Parliamentary Privilege, Rule of Law and the Charter after the Vaid Case
Fox-Decent, Evan, Canadian Parliamentary Review
Parliamentary privilege immunises certain activities of legislative bodies and their members from the ordinary law and judicial scrutiny. It seems to place these activities beyond both the ideals and the institutional framework of the rule of law, with potentially serious consequences such as a victim of discrimination having no recourse if the discrimination arose from an action covered by privilege. This paper looks at a recent case and argues that the rule of law and parliamentary privilege, properly understood, support rather than oppose one another. Specifically, legislative actors are entitled to interpret constitutional norms, at the moment they seek to assert privilege. It argues that judges are not the exclusive guardians of the rule of law, and that legislative offices such as the Speaker of the House have a legitimate role to play in upholding it. The author concludes that there is, however, a need for a rationale that confirms the legitimacy of the House's authority to settle disputes between its members within the realm of privilege, while leaving the Court with a principled basis to intervene when the facts so warrant.
Satnam Vaid worked as a chauffeur to three successive Speakers of the House of Commons between 1984 and 1995. He was terminated in January 1995, but successfully grieved the termination pursuant to the Parliamentary Employees Staff Relations Act (PESRA) and was reinstated in August of that same year. Upon his return, Mr. Vaid was told that his position had been designated "bilingual imperative." Lacking French, Mr. Vaid was sent for French language training. In April 1997, Mr. Vaid advised the Speaker that he wished to resume his former duties, but was advised by the Speaker's office that due to a re-organisation his position would become surplus effective May 29, 1997.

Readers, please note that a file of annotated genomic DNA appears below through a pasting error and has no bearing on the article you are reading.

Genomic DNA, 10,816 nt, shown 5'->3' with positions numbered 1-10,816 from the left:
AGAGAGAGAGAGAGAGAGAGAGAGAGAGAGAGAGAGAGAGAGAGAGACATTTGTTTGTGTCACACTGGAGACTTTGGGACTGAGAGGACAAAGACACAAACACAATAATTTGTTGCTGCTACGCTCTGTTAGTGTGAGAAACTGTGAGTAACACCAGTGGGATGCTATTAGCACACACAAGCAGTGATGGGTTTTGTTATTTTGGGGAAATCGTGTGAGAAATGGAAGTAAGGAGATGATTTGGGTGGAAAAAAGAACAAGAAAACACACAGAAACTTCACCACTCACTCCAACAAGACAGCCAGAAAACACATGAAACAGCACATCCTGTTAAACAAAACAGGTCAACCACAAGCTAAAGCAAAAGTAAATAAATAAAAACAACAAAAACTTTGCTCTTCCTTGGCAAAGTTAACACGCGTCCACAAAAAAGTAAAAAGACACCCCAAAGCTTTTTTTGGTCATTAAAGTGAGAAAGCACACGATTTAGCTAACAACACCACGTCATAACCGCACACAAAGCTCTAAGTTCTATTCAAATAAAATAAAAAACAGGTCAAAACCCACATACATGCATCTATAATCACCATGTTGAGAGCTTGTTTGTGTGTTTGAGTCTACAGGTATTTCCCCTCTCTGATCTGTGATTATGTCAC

Mr. Vaid filed two complaints with the Canadian Human Rights Commission in July 1997, alleging separately that the Speaker and the House of Commons had discriminated against him on the basis of race, colour and ethnic or national origin. He also alleged workplace harassment.
The Speaker and the House challenged the jurisdiction of the Canadian Human Rights Tribunal ("CHRT") on grounds of parliamentary privilege. A majority of the CHRT ruled in Mr. Vaid's favour, and the Speaker and the House sought judicial review. The Federal Court-Trial Division refused their application, and this refusal was subsequently upheld by a unanimous Federal Court of Appeal. The Supreme Court heard an appeal by the Speaker and the House, and unanimously overturned the lower courts. Writing for the full Court, Justice Binnie found that the CHRA did apply to employees of the House, that the appellants had failed to establish the privilege they asserted, but that on the facts of this case the proper forum for the dispute was the regime established by PESRA rather than the CHRT.
Strictly speaking, the Court's extensive reasons concerning privilege are obiter dicta because the Court did not uphold the asserted privilege and therefore its ultimate decision was not based on a successful plea of privilege. Nonetheless, 56 of the 80 paragraphs under the heading "Analysis" deal explicitly with the immunising doctrine, and they essentially reaffirm and elaborate upon the majority judgments in the prior leading case, New Brunswick Broadcasting Co. v. Nova Scotia (Speaker of the House of Assembly).
While I will argue that the analytical framework courts should use to test a claim of privilege is still based on the majority judgments in New Brunswick Broadcasting, and differs slightly from the framework proposed in Vaid, the Court's unanimity in Vaid suggests that generally this more recent case is now the leading Canadian authority on parliamentary privilege.
Justice Binnie spent considerable time discussing the constitutional foundation of privilege. The principle has its roots in the preamble of the Constitution Act, 1867. …